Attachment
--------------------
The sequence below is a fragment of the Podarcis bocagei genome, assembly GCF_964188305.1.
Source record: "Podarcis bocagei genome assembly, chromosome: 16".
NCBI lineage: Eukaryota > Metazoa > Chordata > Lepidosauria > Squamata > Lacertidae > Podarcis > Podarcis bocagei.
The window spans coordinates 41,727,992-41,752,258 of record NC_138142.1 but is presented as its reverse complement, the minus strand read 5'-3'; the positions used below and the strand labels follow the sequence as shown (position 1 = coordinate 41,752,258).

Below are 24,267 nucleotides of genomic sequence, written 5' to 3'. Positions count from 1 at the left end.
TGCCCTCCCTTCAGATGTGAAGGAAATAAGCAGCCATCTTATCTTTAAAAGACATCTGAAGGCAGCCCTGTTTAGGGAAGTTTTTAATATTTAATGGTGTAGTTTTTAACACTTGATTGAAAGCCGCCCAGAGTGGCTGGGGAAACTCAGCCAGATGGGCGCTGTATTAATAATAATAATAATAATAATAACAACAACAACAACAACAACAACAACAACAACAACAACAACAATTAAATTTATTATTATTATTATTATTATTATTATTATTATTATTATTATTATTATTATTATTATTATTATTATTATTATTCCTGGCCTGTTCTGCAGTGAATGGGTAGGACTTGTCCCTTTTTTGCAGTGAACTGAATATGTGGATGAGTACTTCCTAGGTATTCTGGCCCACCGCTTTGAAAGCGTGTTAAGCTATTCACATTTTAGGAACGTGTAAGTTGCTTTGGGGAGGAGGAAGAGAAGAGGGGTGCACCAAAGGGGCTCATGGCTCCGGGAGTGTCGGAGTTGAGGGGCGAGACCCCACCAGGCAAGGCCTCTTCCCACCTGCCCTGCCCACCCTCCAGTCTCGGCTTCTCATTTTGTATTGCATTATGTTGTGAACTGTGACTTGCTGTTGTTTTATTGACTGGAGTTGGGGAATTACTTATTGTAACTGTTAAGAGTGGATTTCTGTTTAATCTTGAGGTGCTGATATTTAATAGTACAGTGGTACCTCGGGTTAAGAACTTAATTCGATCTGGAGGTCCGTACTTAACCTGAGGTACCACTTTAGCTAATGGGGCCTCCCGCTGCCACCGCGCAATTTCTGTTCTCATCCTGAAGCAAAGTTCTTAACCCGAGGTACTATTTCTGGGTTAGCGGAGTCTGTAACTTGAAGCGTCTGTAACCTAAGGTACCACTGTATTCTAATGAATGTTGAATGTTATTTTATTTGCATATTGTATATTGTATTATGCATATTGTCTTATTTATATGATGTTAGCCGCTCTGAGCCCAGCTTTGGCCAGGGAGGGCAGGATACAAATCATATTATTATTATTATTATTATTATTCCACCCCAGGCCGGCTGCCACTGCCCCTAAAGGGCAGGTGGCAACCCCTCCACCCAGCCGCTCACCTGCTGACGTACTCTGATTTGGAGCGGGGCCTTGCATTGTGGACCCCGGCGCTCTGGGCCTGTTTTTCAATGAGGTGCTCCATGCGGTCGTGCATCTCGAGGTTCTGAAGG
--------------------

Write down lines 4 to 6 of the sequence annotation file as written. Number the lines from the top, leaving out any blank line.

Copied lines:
The window spans coordinates 41,727,992-41,752,258 of record NC_138142.1 but is presented as its reverse complement, the minus strand read 5'-3'; the positions used below and the strand labels follow the sequence as shown (position 1 = coordinate 41,752,258).

Below are 24,267 nucleotides of genomic sequence, written 5' to 3'. Positions count from 1 at the left end.
TGCCCTCCCTTCAGATGTGAAGGAAATAAGCAGCCATCTTATCTTTAAAAGACATCTGAAGGCAGCCCTGTTTAGGGAAGTTTTTAATATTTAATGGTGTAGTTTTTAACACTTGATTGAAAGCCGCCCAGAGTGGCTGGGGAAACTCAGCCAGATGGGCGCTGTATTAATAATAATAATAATAATAATAACAACAACAACAACAACAACAACAACAACAACAACAACAACAATTAAATTTATTATTATTATTATTATTATTATTATTATTATTATTATTATTATTATTATTATTATTATTATTATTATTATTCCTGGCCTGTTCTGCAGTGAATGGGTAGGACTTGTCCCTTTTTTGCAGTGAACTGAATATGTGGATGAGTACTTCCTAGGTATTCTGGCCCACCGCTTTGAAAGCGTGTTAAGCTATTCACATTTTAGGAACGTGTAAGTTGCTTTGGGGAGGAGGAAGAGAAGAGGGGTGCACCAAAGGGGCTCATGGCTCCGGGAGTGTCGGAGTTGAGGGGCGAGACCCCACCAGGCAAGGCCTCTTCCCACCTGCCCTGCCCACCCTCCAGTCTCGGCTTCTCATTTTGTATTGCATTATGTTGTGAACTGTGACTTGCTGTTGTTTTATTGACTGGAGTTGGGGAATTACTTATTGTAACTGTTAAGAGTGGATTTCTGTTTAATCTTGAGGTGCTGATATTTAATAGTACAGTGGTACCTCGGGTTAAGAACTTAATTCGATCTGGAGGTCCGTACTTAACCTGAGGTACCACTTTAGCTAATGGGGCCTCCCGCTGCCACCGCGCAATTTCTGTTCTCATCCTGAAGCAAAGTTCTTAACCCGAGGTACTATTTCTGGGTTAGCGGAGTCTGTAACTTGAAGCGTCTGTAACCTAAGGTACCACTGTATTCTAATGAATGTTGAATGTTATTTTATTTGCATATTGTATATTGTATTATGCATATTGTCTTATTTATATGATGTTAGCCGCTCTGAGCCCAGCTTTGGCCAGGGAGGGCAGGATACAAATCATATTATTATTATTATTATTATTATTCCACCCCAGGCCGGCTGCCACTGCCCCTAAAGGGCAGGTGGCAACCCCTCCACCCAGCCGCTCACCTGCTGACGTACTCTGATTTGGAGCGGGGCCTTGCATTGTGGACCCCGGCGCTCTGGGCCTGTTTTTCAATGAGGTGCTCCATGCGGTCGTGCATCTCGAGGTTCTGAAGG